People don't know this, but Chrysler always had a very good reputation for their engines -- people make fun of them, but they are just spilling propaganda. I love my 318 V8; and even my Neon engine's were very good (horrible headgaskets in the 1995, but my 2000 and 2005 are bulletproof) -- BMW designed the Neon engine (version was used for years in the Mini), and the connection was that Bob Lutz worked for BMW before he went to Chrysler, and got them to adapt an engine they were working on for the Neon.

      Maybe GM is working on similiar "next generation" engines though. Also, GM is very well known for making good transmissions, particularly with their 6 speed ones (so that makes sense).

      Chrysler has always invested in the details most people miss. I remember when Chrysler put enourmous money into updating their brakes, and everyone thought they were crazy -- but even today I can tell in cars a couple years old that Chrysler have darn good brakes.

      Time will tell .. I have a real soft spot for Chrysler and would miss them.
      • 6 Years Ago
      I would rather see Nissan Renault buy them and keep the brand then GM buy them and kill them off. A Nissan V6 mill in the cars would do them a lot of good. That and I really want a Challenger but can't afford it until next year.
        • 6 Years Ago
        Im all for a Chrysler/Renault/Nissan.

        I think a GM/Chrysler is a bad bad idea though and will pretty much mean the end for them.
        • 6 Years Ago
        I have to agree. Quite simply if Renault buys them there will still be a Chrysler. If GM buys them there wont. It will be like when Chrysler bought AMC. They will disappear. Hundreds of thousands of people are going to lose their jobs at Chrysler, GM and parts suppliers.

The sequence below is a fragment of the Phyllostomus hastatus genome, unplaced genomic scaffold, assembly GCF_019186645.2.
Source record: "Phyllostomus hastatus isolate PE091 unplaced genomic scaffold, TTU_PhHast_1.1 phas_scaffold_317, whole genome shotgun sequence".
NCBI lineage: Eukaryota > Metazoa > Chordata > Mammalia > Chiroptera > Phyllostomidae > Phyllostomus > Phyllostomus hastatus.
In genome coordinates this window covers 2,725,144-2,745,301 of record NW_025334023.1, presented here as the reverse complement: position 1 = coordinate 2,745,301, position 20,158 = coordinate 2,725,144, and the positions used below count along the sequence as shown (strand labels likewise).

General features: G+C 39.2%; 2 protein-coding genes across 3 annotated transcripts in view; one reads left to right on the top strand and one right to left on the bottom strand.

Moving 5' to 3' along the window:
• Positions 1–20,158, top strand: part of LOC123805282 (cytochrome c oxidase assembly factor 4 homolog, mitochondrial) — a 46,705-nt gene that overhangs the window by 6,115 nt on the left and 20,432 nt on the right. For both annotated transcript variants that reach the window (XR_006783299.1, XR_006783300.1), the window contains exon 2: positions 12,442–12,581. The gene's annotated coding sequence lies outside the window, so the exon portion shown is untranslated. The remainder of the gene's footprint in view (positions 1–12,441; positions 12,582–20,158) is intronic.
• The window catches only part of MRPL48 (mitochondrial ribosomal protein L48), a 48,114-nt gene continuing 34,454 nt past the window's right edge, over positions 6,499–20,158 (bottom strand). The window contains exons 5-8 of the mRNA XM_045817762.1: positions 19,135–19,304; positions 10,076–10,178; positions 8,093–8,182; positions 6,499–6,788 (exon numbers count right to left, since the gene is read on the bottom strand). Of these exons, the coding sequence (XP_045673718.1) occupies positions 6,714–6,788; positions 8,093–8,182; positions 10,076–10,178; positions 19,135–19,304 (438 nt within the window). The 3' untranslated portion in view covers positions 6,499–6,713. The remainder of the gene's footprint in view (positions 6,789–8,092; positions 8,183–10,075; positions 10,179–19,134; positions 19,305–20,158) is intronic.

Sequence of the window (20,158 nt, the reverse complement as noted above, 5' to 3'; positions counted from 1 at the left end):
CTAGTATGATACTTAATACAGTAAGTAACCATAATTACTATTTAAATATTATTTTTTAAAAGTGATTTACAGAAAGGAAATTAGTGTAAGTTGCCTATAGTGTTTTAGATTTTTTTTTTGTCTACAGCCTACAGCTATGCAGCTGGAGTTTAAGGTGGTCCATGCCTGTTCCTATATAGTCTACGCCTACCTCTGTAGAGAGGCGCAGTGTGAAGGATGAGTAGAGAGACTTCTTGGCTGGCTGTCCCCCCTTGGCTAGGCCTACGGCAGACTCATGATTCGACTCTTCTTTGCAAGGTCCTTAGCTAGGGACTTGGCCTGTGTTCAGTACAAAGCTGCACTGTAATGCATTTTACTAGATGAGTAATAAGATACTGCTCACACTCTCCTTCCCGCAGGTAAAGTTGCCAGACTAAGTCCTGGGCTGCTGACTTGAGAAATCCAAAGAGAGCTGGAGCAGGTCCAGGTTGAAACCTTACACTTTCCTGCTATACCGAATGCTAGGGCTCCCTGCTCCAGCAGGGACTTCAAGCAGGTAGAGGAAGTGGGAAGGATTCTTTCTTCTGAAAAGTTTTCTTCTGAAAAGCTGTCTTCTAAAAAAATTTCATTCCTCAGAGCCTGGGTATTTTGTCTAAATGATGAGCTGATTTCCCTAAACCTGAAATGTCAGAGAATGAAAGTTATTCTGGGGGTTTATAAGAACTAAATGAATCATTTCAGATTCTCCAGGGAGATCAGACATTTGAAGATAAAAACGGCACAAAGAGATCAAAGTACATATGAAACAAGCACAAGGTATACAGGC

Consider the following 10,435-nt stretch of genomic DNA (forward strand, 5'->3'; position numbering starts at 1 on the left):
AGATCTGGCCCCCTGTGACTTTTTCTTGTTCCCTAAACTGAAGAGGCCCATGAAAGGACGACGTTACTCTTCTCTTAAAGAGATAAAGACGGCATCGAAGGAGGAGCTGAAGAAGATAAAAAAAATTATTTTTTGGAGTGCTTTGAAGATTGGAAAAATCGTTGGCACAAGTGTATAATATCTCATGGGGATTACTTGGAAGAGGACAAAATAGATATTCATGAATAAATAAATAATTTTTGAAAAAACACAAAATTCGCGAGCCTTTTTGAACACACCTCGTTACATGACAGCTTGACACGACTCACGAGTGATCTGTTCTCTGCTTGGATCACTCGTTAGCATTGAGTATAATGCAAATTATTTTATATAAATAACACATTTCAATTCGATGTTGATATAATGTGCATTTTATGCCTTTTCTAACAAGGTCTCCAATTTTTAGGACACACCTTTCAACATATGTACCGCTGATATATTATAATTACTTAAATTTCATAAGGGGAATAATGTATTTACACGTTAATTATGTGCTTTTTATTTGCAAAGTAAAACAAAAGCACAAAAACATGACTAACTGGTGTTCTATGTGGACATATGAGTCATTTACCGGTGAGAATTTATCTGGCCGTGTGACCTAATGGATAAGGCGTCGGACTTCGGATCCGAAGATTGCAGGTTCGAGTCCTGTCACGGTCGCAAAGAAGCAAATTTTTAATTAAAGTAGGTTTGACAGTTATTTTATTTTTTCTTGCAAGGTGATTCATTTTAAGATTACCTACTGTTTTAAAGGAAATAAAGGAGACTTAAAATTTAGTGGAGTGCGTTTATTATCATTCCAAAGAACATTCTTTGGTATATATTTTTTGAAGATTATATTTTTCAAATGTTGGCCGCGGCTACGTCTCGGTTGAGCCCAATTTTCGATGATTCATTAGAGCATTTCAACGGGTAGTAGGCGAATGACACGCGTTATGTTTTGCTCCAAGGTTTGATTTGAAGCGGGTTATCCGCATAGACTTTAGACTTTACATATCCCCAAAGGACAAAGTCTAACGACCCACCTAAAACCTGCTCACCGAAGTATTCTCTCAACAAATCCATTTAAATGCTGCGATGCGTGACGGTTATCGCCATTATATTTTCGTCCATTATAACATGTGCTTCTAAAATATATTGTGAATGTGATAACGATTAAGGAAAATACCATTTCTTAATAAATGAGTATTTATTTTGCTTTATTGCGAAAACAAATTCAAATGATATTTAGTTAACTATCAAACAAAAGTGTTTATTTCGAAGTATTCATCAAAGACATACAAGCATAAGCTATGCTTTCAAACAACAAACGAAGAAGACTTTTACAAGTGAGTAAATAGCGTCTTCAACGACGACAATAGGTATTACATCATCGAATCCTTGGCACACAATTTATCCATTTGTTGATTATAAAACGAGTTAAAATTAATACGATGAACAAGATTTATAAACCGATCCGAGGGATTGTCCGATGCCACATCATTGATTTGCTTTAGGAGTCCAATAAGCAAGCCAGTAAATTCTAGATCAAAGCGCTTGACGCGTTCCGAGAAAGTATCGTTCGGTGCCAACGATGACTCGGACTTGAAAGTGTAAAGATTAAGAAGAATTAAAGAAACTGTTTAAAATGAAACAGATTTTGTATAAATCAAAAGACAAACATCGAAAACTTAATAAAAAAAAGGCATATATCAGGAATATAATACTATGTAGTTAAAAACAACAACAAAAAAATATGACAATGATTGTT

I can't help but feel the deja vu.

        In the late 80's AMC was dying because their cars were uncompetitive with the times. To get by AMC was in the process of bringing in and rebadging cars from overseas car makers as their own. Chrysler thought they were worth buying from Renault for the Jeep name and the new high tech Brampton plant. 20 years later Chrysler has become AMC and the same two assets are going to be key in it's sale to either GM or guess who? Renault.
        • 6 Years Ago
        Anyone else see the irony that a French-Nippon company will likely preserve one American icon, while another American icon will likely shut down some of Chrysler's iconic brand?

        Also to MikeW: Cerberus did not run Chrysler to the ground. And yes, a SWF will be better for Chrysler than GM. SWF investment in an American company is a vote of confidence despite of your chauvinistic paranoia.
        • 6 Years Ago
        I echo your sentiments. I really don't want to see such an American institution disappear. It would make way more sense for Renault to buy them than GM. That just sounds wrong, like the Democratic party merging with the Republican
        • 6 Years Ago
        What makes you think that the Republican & Democrat party haven't already merged?

        They are united to fleece the public.
        The two party system is a no party system.

        GM acquiring Chrysler is better than Cerberus running it into the ground, or selling to a sovereign wealth fund.